"ALL FILMS ARE PART FICTION. No film can recreate the complexity of a human life, each with its point of view." This is the director Jean-François Richet's disclaimer at the beginning of Mesrine: Killer Instinct, the first part of a true crime masterpiece that attempts to do just that. Seeming apologetic at first, in hindsight Richet's words read more as a defense against coming across as cocky.
At over four hours, Instinct and its sequel, Mesrine: Public Enemy #1, portray the career of the gangster Jacques Mesrine. Equal parts folk hero and arch-villain, Mesrine was one of France's most colorful and notorious criminals—a kidnapper, bank robber, and escape artist of unparalleled audacity. Based in part on Mesrine's autobiography, Richet's films almost match the breadth of the first two Godfather movies but, unlike Coppola's fictional family portrait, Instinct and Enemy never widen their focus beyond one subject: Mesrine (Vincent Cassel). Like Mesrine himself, Richet's camera is unconcerned with how the gangster's actions affect his family, friends, and victims; with blind ambition, Mesrine charges through life like a conquering army, leaving a trail of lovers and bodies in his wake.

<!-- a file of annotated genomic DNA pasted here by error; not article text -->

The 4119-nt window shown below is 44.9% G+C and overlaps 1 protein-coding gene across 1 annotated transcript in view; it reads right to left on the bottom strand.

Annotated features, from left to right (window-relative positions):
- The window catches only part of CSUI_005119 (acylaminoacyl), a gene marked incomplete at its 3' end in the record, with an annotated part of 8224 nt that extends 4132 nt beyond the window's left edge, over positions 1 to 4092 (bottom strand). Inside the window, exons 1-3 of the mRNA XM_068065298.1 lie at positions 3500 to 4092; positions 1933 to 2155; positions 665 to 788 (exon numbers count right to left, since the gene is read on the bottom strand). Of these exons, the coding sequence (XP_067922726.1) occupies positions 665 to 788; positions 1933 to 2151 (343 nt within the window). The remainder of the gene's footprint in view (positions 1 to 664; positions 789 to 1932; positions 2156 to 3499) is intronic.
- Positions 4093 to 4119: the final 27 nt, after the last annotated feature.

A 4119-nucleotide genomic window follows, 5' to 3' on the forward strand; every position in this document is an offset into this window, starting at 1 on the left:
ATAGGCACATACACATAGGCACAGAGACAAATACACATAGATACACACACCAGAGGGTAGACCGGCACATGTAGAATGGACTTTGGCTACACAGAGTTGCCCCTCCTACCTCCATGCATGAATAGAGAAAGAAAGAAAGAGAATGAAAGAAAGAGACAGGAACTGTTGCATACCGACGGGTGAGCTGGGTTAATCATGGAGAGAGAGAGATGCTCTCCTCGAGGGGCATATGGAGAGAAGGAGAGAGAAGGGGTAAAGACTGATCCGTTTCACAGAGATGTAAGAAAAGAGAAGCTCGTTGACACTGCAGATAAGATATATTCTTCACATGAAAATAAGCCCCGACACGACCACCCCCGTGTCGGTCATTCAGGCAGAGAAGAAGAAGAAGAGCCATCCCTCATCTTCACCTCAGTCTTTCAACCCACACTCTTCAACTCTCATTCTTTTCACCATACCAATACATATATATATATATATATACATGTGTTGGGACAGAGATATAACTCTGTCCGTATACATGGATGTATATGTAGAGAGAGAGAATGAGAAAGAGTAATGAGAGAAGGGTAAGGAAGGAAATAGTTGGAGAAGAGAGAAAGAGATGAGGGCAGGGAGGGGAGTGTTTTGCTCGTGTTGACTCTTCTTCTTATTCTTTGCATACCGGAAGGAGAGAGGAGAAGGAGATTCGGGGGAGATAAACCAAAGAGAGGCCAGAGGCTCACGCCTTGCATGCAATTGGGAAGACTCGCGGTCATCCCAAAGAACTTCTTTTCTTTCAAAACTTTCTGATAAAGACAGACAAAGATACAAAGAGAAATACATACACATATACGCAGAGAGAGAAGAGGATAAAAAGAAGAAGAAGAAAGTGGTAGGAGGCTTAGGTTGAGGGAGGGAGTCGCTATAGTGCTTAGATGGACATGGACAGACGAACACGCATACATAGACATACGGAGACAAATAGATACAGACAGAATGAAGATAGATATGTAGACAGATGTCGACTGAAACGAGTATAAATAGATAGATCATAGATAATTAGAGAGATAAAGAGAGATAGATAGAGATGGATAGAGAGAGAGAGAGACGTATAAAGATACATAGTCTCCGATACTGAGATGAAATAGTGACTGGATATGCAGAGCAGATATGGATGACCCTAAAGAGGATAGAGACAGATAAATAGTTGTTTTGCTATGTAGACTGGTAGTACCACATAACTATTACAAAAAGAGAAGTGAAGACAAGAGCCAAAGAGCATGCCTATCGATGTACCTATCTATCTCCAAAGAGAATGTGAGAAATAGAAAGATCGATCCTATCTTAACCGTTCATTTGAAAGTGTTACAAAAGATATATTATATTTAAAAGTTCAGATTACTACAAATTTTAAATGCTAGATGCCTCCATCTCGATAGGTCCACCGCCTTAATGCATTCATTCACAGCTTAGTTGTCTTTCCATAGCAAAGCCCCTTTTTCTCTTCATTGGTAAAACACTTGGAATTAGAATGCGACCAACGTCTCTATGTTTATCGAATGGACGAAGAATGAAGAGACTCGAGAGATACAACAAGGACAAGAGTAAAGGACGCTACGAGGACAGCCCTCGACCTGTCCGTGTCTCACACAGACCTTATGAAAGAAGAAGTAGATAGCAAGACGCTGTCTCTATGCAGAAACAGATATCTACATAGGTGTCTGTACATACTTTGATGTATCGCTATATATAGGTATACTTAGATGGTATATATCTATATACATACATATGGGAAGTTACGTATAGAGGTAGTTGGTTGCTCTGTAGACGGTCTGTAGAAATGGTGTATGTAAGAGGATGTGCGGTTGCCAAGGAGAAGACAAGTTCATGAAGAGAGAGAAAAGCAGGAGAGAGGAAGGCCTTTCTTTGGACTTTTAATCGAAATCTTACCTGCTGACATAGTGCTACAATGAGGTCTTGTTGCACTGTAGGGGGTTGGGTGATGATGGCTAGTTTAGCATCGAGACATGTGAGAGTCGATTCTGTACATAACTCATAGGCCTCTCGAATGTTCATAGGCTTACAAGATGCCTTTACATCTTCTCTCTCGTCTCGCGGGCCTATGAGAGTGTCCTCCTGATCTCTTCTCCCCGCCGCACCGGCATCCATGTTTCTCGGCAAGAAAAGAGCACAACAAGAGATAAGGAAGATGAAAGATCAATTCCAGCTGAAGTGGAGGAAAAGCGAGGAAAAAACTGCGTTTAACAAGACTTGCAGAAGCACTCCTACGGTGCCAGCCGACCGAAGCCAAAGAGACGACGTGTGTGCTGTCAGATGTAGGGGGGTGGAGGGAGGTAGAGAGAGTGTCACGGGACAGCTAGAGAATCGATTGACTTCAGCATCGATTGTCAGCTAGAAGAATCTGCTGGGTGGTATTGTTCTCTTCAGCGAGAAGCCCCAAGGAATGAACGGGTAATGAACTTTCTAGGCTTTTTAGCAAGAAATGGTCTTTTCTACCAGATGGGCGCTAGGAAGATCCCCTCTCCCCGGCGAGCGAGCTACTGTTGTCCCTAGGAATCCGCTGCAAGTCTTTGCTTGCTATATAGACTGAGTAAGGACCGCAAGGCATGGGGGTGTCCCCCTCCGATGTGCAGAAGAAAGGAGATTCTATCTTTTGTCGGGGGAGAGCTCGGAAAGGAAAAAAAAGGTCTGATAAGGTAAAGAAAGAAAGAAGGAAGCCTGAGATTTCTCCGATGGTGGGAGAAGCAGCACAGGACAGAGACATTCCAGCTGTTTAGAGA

The story of one man's pursuit of infamy at all costs is only as strong as its subject. Thankfully, Cassel gives a monster performance, easily carrying both films. Through Cassel, Mesrine radiates an irresistible charm and fierce loyalty that belie the pitiless violence that made him legend.
The portrait Richet paints of Mesrine is almost pointillistic, composed of small moments and exchanges: We see Mesrine cooking, dancing, joking, menacing, shooting innocents, breaking out of maximum security prisons, crying at his father's hospital bed, sticking a gun in his wife's mouth. Richet gives each clip equal import, asking the viewer to assemble them as they will—to vilify and admire as they see fit. It is this, above all else, that separates Instinct and Enemy from Scarface and the dozens of movies that followed in that film's wake, painting the world of crime in broad, vibrant strokes. Like most of us, Mesrine's life was not a grand, baroque tragedy, but a jumble of actions and consequences.
It's a biographical approach more typical of books than movies, yet here it pays off. Though they cannot fully recreate the complexity of a human life, Richet's films do their damnedest.